Pre-dawn operation removes part of Berlin wall

Pre-dawn operation removes part of Berlin wall

Demolition drive

Work crew backed by about 250 police personnel removed parts of the Berlin Wall known as the East Side Gallery before dawn on Wednesday to make way for an upscale building project, despite demands that the site be preserved.

Residents of the area expressed shock at the move, which followed several protests including one attended by American celebrity David Hasselhoff.

Police spokesman Alexander Toennies said there were no incidents as work began about 5 am. to remove four sections of the wall, each about 1.2m wide. That will make way for an access route to the planned high-rise luxury apartments along the nearby Spree River.

Longest stretch

The East Side Gallery is the longest remaining stretch of Berlin Wall. Construction workers removed a first piece earlier this month as part of a plan to make a road to a new luxury apartment complex. The public outcry brought a halt while local politicians and the investor said they were looking for a solution to keep the rest of the wall untouched.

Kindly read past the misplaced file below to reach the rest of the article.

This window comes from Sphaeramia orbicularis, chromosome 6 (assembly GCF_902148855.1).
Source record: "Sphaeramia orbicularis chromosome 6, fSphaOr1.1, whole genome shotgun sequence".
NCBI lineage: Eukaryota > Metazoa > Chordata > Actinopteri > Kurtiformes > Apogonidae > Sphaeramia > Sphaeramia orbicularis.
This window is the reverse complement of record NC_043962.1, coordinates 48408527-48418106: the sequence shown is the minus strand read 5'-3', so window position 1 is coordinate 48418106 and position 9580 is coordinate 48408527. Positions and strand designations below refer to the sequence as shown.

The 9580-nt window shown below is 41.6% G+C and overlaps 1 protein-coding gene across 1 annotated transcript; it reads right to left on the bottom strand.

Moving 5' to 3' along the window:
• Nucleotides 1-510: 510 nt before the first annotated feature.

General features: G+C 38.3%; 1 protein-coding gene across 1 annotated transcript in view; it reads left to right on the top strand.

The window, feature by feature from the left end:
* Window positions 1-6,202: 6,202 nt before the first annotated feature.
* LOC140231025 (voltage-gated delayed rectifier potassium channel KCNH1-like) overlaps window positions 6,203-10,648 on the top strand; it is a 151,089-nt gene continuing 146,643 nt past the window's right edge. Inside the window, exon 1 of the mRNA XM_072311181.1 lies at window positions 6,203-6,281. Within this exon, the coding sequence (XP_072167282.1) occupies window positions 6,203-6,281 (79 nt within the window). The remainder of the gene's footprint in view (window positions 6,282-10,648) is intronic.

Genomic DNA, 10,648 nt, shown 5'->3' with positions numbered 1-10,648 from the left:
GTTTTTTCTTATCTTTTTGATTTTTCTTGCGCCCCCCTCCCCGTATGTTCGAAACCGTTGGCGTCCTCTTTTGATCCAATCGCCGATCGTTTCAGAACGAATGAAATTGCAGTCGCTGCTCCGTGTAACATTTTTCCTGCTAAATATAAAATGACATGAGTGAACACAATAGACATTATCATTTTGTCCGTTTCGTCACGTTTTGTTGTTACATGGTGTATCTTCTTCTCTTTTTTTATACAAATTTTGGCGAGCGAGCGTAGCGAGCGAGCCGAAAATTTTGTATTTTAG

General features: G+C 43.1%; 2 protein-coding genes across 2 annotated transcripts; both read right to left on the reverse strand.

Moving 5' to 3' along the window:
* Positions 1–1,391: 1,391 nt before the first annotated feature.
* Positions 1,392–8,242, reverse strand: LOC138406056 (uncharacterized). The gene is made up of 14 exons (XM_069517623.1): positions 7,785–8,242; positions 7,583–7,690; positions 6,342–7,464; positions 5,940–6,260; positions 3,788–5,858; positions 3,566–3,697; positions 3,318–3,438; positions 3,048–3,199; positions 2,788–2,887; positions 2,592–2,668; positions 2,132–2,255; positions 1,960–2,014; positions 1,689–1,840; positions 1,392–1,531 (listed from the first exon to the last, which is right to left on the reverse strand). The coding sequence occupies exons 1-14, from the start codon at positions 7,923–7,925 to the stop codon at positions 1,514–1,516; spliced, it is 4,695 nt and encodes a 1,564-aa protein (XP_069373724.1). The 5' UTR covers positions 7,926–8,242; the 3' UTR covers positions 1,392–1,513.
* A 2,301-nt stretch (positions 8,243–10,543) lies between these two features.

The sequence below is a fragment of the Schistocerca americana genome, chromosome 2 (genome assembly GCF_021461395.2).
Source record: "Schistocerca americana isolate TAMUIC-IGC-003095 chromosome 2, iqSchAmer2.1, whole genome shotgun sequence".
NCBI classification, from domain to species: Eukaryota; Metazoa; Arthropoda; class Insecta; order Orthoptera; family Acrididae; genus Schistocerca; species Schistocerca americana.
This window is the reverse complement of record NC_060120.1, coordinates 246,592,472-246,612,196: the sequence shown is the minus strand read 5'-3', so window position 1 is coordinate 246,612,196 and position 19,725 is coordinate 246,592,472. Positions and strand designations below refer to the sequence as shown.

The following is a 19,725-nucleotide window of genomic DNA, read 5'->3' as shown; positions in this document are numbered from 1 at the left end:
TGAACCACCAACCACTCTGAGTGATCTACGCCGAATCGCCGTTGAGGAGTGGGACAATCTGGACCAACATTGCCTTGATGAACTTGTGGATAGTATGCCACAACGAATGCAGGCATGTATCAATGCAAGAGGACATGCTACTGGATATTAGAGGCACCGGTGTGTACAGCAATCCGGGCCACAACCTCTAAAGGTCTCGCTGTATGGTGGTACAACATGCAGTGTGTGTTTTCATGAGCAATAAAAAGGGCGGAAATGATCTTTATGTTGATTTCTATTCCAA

The investor, Maik Uwe Hinkel, decided to remove four more 1.2M wide parts of the wall, according to Toennies.

“The constructor had the right to do this. Last night we were told that he wanted to remove the wall pieces early this morning,” Toennies said.

Plans to remove part of the 1.3km stretch of wall sparked protests accusing the developers of sacrificing history for profit.

At least 136 people died trying to scale the wall that divided communist-run East Berlin from West Berlin till November 9, 1989. Over the years, the stretch has become a tourist attraction with colourful murals decorating the old concrete tiles.

“I can’t believe they came here in the dark in such a sneaky manner,” said Kani Alavi, the head of the East Side Gallery’s artists’ group. “All they see is their money, they have no understanding for the historic relevance and art of this place.”

The East Side Gallery was recently restored at a cost of more than $3 million to the city. The wall section stood on the eastern side of the border strip built by communist East Germany after it sealed off West Berlin in 1961.